In what its members call “our scene,” I’m With Her qualifies as a supergroup. That scene has never quite named its genre; folk, bluegrass, Americana, roots music and acoustic music are all just approximations. The scene prizes acoustic instruments, but doesn’t rule out electric ones. It reaches back to the rural American string-band legacy of old-timey music and bluegrass, but doesn’t limit itself to purism and revivalism. It’s a bastion of oral tradition, passed down in backstage jam sessions and music camps. But it doesn’t disdain formal training — both Ms. O’Donovan and Ms. Jarosz attended the New England Conservatory of Music — and it’s well aware of pop, jazz and the internet. Among its encores, I’m With Her has a sweetly acidic version of Adele’s “Send My Love (to Your New Lover).”
The scene has flourished, for decades, below the radar of big commercial pop. Its largest media stronghold is public radio, where “The Prairie Home Companion” and its successor, “Live From Here” hosted by Chris Thile, have long insisted that there’s nothing antiquarian about songs driven by a banjo or mandolin. Ms. Jarosz, Ms. Watkins and Ms. O’Donovan all sit in frequently on “Live From Here”; after the WFUV set, they were texting birthday wishes to Mr. Thile.
All three members of I’m With Her have extensive catalogs of group recordings, collaborations and solo albums. Ms. Watkins, 36, was one-third of Nickel Creek, a Grammy-winning group that also included Sean Watkins (her brother) and Mr. Thile; it pushed string-band music toward new structures. Ms. O’Donovan, 35, was, among many other projects, the lead singer for a decade in the exploratory, acoustic-centered band Crooked Still.
Ms. Jarosz, 26, grew up listening to both bands. She was a 9-year-old mandolin prodigy when she met Ms. Watkins at a festival, and they stayed in touch. Ms. O’Donovan noticed Ms. Jarosz at 15. “You were this amazing young person,” Ms. O’Donovan recalled, turning to Ms. Jarosz. “You just had so much confidence and skill but you were never, like, ‘Look at me, I’m so good and I’m so young, heh heh heh.’ You always seemed like a peer.” Last year Ms. Jarosz’s fourth studio album, “Undercurrent,” won the Grammy award for best folk album.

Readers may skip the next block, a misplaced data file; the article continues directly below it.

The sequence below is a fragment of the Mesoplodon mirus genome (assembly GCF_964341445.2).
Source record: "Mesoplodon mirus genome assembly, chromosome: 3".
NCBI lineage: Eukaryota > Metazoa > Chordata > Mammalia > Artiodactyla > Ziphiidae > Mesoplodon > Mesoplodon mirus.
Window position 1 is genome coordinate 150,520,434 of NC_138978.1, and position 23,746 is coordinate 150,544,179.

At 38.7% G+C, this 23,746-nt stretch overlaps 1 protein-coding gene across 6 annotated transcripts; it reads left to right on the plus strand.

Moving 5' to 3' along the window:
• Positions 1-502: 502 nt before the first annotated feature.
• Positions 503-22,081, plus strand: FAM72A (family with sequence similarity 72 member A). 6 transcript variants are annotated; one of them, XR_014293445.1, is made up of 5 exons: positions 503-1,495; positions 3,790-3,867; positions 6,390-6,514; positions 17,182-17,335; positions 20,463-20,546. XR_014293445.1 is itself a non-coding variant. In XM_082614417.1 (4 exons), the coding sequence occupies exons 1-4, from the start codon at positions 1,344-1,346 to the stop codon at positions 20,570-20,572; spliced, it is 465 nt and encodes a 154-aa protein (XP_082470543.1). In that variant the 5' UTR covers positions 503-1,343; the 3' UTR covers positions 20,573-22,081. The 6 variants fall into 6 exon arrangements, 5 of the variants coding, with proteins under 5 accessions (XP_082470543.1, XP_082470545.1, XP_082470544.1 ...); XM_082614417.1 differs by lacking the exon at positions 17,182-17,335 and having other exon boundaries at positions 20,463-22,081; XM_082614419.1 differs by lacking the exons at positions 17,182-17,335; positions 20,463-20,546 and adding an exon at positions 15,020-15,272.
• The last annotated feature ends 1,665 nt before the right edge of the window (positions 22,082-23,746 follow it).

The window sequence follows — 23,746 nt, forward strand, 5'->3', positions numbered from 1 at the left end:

After crossing paths for years, the members of I’m With Her were booked to share a workshop at the Telluride Bluegrass Festival in 2014, and they squeezed in some rehearsal time. Vocal harmonies came naturally, and all three women were immediately struck by the easy chemistry among them: a sense of musical problem-solving rather than dueling egos.
“It felt like a first date to me,” Ms. Watkins recalled. “I remember texting them and saying, ‘That was fun, right? I had a good time. Did you have a good time? Maybe we should do it again sometime?’ It was pretty mutual.”
Their first official show as I’m With Her was at the Celtic Connections festival in Scotland in 2015, and they toured in Europe, sharing one another’s songs and cover versions and figuring out their particular blend of voices, skills and taste. The trio had already built a fan base by the time the Hillary Clinton campaign started using “I’m With Her” as a slogan.
“We paused for a moment,” Ms. Jarosz said. “But for us, from the beginning, what the name represented is camaraderie and the spirit of this band — that we weren’t coming at it with our solo careers behind it, that it’s the band and we’re three equal parts.”
Ms. Watkins added, “And people were remembering it. How can you throw that away?”
The acoustic scene keeps its best players working constantly. I’m With Her slotted its tours between writing and recording the members’ solo albums, individual gigs as leader or guest, and bits of teaching. Ms. O’Donovan and Ms. Jarosz live in New York City; Ms. Watkins lives in Los Angeles. Late in 2017, logistics grew even more complicated when Ms. Watkins and Ms. O’Donovan each had a daughter.
They cleared schedules to write songs as a group, with stays at an Airbnb rental in Los Angeles and later at a friend’s farmhouse in Vermont, pooling ideas and constructing songs and arrangements together. When asked now about writing particular songs, no one is entirely sure who came up with which part.
Three weeks after I’m With Her had written an album’s worth of material — including just one cover song, Gillian Welch’s parable of hard traveling, “Hundred Miles” — the group went to record in England. They played together in real time, facing one another in an open room that also held their producer, Ethan Johns, and the engineers. “They’d have to be completely silent,” Ms. Jarosz said, “so there’s a heightened attention from everyone involved. To record it that way allowed us to capture the spark.”
That focused attention stayed palpable when I’m With Her was onstage. The audience was completely hushed, awaiting each fiddle line or banjo lick, each unexpected harmonic turn, each precise swell of three-part harmony. The band’s concentration wasn’t just a performance; it was an invitation to listen more closely.